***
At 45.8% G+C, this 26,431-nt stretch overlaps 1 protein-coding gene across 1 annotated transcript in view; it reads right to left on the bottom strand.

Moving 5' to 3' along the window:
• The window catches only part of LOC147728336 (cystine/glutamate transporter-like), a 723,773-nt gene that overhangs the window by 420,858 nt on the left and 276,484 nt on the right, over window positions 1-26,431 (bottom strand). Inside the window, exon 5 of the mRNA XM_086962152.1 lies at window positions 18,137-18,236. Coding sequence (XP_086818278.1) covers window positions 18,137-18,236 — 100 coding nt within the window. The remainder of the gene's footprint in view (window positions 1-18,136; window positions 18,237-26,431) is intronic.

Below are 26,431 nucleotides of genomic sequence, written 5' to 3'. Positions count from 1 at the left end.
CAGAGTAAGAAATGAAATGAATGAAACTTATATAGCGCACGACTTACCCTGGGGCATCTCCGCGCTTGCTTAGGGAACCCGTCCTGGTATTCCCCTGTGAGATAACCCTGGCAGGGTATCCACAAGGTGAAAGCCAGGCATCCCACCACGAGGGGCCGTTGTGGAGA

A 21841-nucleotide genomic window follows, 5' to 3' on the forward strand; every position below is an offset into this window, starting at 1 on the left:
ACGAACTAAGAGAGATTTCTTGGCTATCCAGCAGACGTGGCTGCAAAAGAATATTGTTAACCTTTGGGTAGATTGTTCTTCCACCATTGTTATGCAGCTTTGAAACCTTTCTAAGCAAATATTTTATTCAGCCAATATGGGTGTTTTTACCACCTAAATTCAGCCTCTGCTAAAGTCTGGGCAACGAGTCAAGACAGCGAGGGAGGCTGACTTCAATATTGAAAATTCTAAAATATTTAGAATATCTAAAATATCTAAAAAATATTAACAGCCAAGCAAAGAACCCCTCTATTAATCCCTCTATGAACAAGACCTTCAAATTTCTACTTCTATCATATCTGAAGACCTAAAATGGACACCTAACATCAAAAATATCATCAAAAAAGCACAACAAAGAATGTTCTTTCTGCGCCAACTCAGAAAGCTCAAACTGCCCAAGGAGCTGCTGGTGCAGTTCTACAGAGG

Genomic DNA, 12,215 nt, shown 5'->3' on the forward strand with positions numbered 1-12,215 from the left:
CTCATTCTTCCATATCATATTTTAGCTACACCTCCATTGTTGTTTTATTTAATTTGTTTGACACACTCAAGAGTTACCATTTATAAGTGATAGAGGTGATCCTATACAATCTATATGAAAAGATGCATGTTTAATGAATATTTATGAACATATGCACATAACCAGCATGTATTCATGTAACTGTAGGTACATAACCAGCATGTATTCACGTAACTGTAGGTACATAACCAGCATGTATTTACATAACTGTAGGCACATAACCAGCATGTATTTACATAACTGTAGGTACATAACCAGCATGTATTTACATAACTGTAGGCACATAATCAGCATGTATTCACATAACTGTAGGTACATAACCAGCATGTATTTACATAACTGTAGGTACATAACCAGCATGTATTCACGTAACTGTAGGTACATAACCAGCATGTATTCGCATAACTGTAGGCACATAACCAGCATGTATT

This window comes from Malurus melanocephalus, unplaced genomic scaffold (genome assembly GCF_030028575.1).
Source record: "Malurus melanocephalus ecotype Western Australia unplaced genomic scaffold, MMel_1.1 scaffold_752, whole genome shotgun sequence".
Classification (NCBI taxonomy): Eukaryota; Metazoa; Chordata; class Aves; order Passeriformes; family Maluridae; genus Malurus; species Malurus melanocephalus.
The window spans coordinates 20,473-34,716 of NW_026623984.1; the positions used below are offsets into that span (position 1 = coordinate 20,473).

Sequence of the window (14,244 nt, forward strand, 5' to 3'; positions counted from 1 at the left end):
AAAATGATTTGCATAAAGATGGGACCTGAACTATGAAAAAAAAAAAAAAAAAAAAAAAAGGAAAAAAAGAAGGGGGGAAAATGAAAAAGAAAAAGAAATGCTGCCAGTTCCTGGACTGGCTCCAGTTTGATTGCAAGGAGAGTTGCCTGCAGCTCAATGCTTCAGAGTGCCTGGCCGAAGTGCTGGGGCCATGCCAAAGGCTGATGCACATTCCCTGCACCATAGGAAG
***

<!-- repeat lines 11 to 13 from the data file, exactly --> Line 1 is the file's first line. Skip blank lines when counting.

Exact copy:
Source record: "Malurus melanocephalus ecotype Western Australia unplaced genomic scaffold, MMel_1.1 scaffold_752, whole genome shotgun sequence".
Classification (NCBI taxonomy): Eukaryota; Metazoa; Chordata; class Aves; order Passeriformes; family Maluridae; genus Malurus; species Malurus melanocephalus.
The window spans coordinates 20,473-34,716 of NW_026623984.1; the positions used below are offsets into that span (position 1 = coordinate 20,473).